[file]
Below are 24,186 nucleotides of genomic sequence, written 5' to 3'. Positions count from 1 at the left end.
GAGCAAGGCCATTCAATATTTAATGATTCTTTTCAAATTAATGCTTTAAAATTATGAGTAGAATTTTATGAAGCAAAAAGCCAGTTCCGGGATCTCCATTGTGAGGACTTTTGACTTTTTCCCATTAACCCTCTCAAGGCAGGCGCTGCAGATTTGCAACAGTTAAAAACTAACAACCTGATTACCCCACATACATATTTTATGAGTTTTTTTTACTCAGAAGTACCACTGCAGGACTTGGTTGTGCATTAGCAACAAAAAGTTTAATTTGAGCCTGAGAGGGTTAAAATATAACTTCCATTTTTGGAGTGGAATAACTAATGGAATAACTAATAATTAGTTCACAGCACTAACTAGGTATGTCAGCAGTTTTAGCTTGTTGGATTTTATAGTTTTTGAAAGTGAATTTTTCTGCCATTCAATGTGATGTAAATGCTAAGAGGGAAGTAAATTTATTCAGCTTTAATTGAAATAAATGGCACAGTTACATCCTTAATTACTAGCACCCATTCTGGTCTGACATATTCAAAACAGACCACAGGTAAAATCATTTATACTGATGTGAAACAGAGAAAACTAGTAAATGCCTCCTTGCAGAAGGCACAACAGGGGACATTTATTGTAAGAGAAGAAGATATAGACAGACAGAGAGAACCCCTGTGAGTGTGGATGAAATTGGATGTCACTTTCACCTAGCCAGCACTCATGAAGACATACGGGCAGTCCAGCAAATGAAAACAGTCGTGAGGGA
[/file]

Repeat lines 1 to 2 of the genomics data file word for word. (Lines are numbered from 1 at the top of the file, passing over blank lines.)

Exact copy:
Below are 24,186 nucleotides of genomic sequence, written 5' to 3'. Positions count from 1 at the left end.
GAGCAAGGCCATTCAATATTTAATGATTCTTTTCAAATTAATGCTTTAAAATTATGAGTAGAATTTTATGAAGCAAAAAGCCAGTTCCGGGATCTCCATTGTGAGGACTTTTGACTTTTTCCCATTAACCCTCTCAAGGCAGGCGCTGCAGATTTGCAACAGTTAAAAACTAACAACCTGATTACCCCACATACATATTTTATGAGTTTTTTTTACTCAGAAGTACCACTGCAGGACTTGGTTGTGCATTAGCAACAAAAAGTTTAATTTGAGCCTGAGAGGGTTAAAATATAACTTCCATTTTTGGAGTGGAATAACTAATGGAATAACTAATAATTAGTTCACAGCACTAACTAGGTATGTCAGCAGTTTTAGCTTGTTGGATTTTATAGTTTTTGAAAGTGAATTTTTCTGCCATTCAATGTGATGTAAATGCTAAGAGGGAAGTAAATTTATTCAGCTTTAATTGAAATAAATGGCACAGTTACATCCTTAATTACTAGCACCCATTCTGGTCTGACATATTCAAAACAGACCACAGGTAAAATCATTTATACTGATGTGAAACAGAGAAAACTAGTAAATGCCTCCTTGCAGAAGGCACAACAGGGGACATTTATTGTAAGAGAAGAAGATATAGACAGACAGAGAGAACCCCTGTGAGTGTGGATGAAATTGGATGTCACTTTCACCTAGCCAGCACTCATGAAGACATACGGGCAGTCCAGCAAATGAAAACAGTCGTGAGGGA